Case Study: We're talking about Practice!

Case Study: We're talking about Practice!

In the iconic words of Allen Iverson, today we are going to talk about practice, not a game, not a game, but practice! Every one of our student-athletes has gotten where they are today by practicing and obviously our coaches value this time as much as anything. We receive calls and emails all the time in which coaches are confused about who can and cannot practice with their teams. Today we are going to give you four case study scenarios that illustrate questions we have received about practice. As always we are first going to direct you to some past articles written on similar topics.

  • First, this article from 2015 poses several frequently asked questions related to what a practice actually is. The article also juxtaposes practices versus open gyms and voluntary workouts.
  • The second article was written a few summers ago but gives a nice brief overview of when student athletes can practice and when the NAIA regulates practice. This article outlines

Case Studies

*Assume all schools are NAIA institutions unless otherwise noted.

Scenario 1:

Piper currently goes to Liston University and plays soccer. She competed for Liston in the fall of 2017 but now wants to transfer to Duer College for the fall of 2018. During the summer of 2018, Piper decides to take an online class at Liston University and she also enrolls in 12 hours for the fall of 2018 at Duer College. Her online class does not end until after the fall semester begins. Can she practice for Duer during this overlap?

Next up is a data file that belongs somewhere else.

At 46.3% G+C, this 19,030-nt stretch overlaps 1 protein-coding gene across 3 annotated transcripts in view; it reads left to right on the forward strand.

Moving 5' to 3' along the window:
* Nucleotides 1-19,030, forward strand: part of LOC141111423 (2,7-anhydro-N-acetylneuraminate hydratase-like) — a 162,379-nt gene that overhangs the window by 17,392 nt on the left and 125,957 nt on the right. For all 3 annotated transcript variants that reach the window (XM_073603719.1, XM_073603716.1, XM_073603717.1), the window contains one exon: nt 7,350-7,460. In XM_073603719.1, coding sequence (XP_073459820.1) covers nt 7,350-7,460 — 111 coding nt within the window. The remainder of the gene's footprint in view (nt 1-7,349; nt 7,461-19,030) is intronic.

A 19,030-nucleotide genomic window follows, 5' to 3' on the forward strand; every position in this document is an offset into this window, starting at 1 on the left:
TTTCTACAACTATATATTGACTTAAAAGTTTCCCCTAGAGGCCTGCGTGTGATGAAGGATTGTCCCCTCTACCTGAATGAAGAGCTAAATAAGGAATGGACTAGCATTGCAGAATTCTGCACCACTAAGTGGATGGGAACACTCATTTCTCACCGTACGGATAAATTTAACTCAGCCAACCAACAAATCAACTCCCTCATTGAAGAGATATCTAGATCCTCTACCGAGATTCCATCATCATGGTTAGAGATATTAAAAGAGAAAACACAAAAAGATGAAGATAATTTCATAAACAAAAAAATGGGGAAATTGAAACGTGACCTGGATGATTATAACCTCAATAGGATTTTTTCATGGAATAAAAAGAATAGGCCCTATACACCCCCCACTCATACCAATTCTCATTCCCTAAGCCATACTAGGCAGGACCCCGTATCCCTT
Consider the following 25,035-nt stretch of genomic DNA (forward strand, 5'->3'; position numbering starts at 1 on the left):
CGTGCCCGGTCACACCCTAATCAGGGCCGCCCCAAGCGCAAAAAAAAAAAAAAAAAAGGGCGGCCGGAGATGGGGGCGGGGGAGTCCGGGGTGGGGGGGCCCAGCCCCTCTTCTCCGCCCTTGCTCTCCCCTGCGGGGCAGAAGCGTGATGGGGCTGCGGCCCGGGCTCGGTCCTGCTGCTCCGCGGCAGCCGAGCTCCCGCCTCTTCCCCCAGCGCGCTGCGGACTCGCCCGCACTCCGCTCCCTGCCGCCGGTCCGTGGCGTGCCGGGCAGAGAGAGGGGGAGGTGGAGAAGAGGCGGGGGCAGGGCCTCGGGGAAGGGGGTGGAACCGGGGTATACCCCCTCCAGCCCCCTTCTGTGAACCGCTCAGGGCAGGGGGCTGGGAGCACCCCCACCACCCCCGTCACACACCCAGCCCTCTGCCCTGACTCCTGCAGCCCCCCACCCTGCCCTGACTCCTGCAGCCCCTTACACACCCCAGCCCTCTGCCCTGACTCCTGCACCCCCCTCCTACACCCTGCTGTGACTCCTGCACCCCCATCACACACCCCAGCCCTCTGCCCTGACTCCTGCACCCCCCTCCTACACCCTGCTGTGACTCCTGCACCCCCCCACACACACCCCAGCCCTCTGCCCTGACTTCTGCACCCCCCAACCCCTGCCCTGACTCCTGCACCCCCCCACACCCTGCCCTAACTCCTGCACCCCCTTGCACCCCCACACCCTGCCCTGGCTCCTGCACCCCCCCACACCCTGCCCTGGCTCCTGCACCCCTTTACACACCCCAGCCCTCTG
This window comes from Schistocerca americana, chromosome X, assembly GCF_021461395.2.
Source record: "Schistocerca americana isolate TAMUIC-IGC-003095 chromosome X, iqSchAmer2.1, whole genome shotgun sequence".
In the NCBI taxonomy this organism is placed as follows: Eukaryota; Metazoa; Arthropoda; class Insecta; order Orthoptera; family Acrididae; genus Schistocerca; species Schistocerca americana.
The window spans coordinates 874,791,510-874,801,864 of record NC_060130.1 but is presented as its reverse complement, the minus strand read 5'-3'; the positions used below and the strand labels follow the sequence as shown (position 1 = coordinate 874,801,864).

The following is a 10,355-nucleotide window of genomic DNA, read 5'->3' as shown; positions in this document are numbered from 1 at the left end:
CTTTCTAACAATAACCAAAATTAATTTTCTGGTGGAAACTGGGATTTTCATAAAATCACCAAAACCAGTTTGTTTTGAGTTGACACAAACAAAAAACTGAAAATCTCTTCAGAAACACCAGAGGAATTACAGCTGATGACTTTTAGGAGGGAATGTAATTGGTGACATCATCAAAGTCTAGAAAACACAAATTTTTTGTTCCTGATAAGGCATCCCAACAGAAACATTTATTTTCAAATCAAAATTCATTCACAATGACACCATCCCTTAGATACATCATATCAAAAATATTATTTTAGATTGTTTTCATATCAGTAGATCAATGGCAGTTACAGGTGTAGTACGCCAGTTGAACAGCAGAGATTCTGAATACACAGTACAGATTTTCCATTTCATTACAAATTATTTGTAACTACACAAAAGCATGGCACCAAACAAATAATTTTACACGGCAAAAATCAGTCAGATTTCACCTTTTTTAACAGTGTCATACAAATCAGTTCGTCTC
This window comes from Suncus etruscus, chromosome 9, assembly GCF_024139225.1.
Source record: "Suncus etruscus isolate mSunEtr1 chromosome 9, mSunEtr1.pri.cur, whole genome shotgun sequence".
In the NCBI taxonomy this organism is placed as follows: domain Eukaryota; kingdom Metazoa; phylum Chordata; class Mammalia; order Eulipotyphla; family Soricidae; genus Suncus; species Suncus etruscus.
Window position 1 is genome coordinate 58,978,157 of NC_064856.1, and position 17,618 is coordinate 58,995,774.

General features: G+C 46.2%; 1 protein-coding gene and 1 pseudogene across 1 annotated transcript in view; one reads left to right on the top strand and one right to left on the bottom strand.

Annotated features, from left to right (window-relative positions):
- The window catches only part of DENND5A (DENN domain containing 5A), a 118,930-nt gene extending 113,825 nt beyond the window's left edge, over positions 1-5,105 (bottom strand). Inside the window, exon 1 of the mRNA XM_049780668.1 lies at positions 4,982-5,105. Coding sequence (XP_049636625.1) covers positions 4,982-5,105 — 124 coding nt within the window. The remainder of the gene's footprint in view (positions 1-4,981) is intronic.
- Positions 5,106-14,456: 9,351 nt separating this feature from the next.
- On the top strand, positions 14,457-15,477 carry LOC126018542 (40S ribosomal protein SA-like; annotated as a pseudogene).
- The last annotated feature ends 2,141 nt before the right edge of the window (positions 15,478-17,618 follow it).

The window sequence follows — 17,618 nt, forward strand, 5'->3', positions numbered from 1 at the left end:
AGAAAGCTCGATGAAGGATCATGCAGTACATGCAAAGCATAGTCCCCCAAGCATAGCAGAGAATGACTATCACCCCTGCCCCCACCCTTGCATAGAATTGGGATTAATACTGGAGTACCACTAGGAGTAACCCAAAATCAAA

Answer 1:

Yes! Piper would meet the definition of identification at Duer and thus would no longer be considered a prospective student. Article V, Section B, Item 15, defines a prospective student, in relevant part, as someone who was previously identified at with another institution and they remain a prospective student athlete until they identify with their new school. Here, although Piper was still taking a class from her previous school, she identified with Duer which allows her to compete and practice.

Scenario 2:

Herc played for one year on the Prairie Home College (PHC) men’s basketball team in 1998 before he joined the Army. After retiring from the Army, Herc enrolls in PHC part time in the spring of 2018. The head coach sees Herc in the rec making shot after shot. Intrigued, the Coach asks Herc to join the basketball team for the 2018-2019 season but he would like for Herc to practice with the team for the remainder of the spring. Can Herc practice?

Answer 2:

Yes! Herc would be able to practice because he was previously identified with PHC and thus is no longer considered a prospective student. Remember, since Herc competed for PHC he met the definition of identification and did not identify anywhere else. Therefore, he does not meet the definition of prospective student.

Scenario 3:

Coach Shaw is an NAIA women’s basketball coach and wants to bring in a rec league team made up of fraternity brothers to practice against her women’s team. Shaw’s team is getting ready to play a very tall team and she wants her team to try to get acclimated by playing bigger players. All of the fraternity brothers are full time students on campus. Is this allowed?

Answer 3:

Yes! From the NAIA’s perspective this is fine as long as the brothers are identified with the institution. However, you might want to check with your institution’s policy on non-athlete’s participation with athletic teams as there are schools that forbid this practice for safety reasons.

Scenario 4: